Sign Up to Receive PHI Alerts

Workers Need Paid Family and Medical Leave

By Allison Cook | July 3, 2018

Envision yourself as a home health aide, working full time but still struggling to make ends meet. One day, you get a call that your mother has fallen and needs surgery. Once she returns home, she will need your help for a few weeks until she regains her strength and independence.

But there’s a problem: you don’t have access to paid leave, so you can’t afford to take any time off work.

Unlike other economically developed countries, the US does not guarantee its workforce paid family and medical leave, which would enable workers to take time off to care for their own health or for the health of a family member–or to bond with a new child.

Moreover, only about 60 percent of US workers qualify for unpaid leave through the Family and Medical Leave Act (FMLA). Many direct care workers, along with other low-income workers, are excluded from FMLA protection because they work part-time or inconsistent hours, for smaller employers, and/or for more than one employer.

But there is growing momentum at the state level to fill this void. Five states and the District of Columbia have passed paid family and medical leave laws, half within the past two years.

In our recent publication, PHI described why these state protections are important to direct care workers, and encouraged other states to enact paid family and medical leave laws. We also offered the following recommendations for states:

  1. Ensure that workers’ jobs will be protected when they take paid leave—this is especially important for direct care workers, who may risk losing their jobs if they take time off.
  2. Ensure that wage replacement levels are adequate for low-income workers, including direct care workers—otherwise, they may not be able to afford to take leave.
  3. Create paid family and medical leave laws that account for the realities of direct care jobs, including inconsistent or part-time hours and multiple employers.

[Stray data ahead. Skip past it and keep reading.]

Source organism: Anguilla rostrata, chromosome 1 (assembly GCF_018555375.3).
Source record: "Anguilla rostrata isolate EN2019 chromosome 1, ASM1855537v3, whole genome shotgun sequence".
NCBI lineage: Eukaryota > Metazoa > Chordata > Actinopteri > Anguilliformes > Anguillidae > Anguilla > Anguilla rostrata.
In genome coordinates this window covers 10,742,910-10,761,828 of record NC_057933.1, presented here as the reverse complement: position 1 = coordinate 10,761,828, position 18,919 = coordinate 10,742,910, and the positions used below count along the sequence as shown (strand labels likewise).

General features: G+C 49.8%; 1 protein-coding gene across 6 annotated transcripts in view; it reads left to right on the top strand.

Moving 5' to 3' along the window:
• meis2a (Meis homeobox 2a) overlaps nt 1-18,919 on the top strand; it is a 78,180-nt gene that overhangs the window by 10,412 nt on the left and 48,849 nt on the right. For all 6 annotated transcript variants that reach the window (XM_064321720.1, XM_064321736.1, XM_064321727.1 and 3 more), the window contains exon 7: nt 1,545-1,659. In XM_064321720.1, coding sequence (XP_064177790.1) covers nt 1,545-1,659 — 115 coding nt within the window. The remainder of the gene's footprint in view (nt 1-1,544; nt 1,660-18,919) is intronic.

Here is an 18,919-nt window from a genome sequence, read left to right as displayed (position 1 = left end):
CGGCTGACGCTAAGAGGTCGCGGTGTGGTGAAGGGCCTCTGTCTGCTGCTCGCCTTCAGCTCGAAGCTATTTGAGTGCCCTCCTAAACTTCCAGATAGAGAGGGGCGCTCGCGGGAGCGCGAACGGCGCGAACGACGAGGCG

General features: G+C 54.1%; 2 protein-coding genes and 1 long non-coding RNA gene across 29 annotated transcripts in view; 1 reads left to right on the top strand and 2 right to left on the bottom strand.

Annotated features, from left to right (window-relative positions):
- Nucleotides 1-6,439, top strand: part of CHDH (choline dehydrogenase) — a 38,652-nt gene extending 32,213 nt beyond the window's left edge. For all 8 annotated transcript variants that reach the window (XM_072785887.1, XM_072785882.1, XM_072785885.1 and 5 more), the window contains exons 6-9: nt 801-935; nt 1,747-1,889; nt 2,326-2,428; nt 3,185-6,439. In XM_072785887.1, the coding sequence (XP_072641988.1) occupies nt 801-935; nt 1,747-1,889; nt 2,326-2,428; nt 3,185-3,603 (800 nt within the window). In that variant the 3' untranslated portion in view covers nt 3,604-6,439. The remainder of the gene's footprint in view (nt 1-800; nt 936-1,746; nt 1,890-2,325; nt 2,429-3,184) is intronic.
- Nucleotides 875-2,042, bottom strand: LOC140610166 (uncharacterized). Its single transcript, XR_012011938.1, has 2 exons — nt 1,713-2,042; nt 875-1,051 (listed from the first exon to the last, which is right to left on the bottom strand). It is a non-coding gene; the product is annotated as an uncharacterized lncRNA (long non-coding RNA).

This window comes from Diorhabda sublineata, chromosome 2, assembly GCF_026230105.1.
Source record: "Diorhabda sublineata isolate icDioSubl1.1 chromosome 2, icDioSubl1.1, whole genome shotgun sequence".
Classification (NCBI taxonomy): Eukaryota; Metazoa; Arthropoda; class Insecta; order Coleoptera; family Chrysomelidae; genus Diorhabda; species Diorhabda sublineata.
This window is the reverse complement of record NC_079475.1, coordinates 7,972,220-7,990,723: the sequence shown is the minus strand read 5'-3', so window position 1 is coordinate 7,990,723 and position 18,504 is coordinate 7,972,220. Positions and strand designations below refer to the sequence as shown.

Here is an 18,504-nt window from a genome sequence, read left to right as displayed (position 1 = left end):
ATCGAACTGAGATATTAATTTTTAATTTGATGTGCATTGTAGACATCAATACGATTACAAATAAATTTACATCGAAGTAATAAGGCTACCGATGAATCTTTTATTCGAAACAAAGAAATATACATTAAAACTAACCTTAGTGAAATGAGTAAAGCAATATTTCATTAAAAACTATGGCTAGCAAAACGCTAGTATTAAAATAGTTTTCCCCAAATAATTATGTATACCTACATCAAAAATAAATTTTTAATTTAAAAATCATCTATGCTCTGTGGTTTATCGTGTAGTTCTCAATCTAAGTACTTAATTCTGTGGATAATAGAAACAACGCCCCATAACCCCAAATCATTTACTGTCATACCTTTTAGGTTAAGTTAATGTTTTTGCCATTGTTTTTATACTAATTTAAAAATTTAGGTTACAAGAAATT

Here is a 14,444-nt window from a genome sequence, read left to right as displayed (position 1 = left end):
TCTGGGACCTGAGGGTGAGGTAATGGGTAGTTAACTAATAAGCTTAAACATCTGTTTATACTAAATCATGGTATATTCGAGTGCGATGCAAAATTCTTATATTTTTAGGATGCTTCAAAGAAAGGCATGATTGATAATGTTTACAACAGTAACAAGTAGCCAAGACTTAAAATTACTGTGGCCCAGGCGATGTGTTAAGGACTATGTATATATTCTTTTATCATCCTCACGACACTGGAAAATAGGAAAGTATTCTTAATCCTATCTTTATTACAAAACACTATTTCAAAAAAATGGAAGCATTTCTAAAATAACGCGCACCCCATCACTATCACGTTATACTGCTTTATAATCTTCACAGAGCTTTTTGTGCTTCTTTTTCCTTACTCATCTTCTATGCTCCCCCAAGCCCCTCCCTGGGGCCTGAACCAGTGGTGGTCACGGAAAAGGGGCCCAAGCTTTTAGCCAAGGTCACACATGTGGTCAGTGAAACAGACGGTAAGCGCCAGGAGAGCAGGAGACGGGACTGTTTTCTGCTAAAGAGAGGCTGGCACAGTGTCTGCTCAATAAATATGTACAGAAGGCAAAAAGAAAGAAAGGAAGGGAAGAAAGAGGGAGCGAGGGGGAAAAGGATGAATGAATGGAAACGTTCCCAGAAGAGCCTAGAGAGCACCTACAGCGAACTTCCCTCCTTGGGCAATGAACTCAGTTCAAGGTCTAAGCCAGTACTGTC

4. Through targeted communications, educate workers and employers on family and medical leave laws—it is essential that everyone knows their rights and responsibilities.
  5. To ensure that the needs of low-income workers are met, collect data to evaluate the impact and utilization of paid family and medical leave laws.

Legislators and advocates are championing paid family and medical leave at the federal level through two bills – the FAMILY Act and the Workflex in the 21st Century Act – and one proposal. As momentum grows around this issue , PHI is committed to ensuring that all workers, including direct care workers, can take time off to care for themselves or a loved one without compromising their economic security.

Paid Family and Medical Leave: How States Should Support Direct Care Workers was released as part of PHI’s #60CaregiverIssues campaign.

Allison Cook
About The Author

Allison Cook

New York Policy Manager
Allison Cook is the New York Policy Manager at PHI. Her work focuses on New York policy issues affecting direct care workers, including Medicaid, public benefits, training, career advancement, and workforce development.
Share This

#60CaregiverIssues

We've launched a two-year campaign to help solve the country's caregiving crisis.

Workforce Data Center

From wages to employment statistics, find the latest data on the direct care workforce.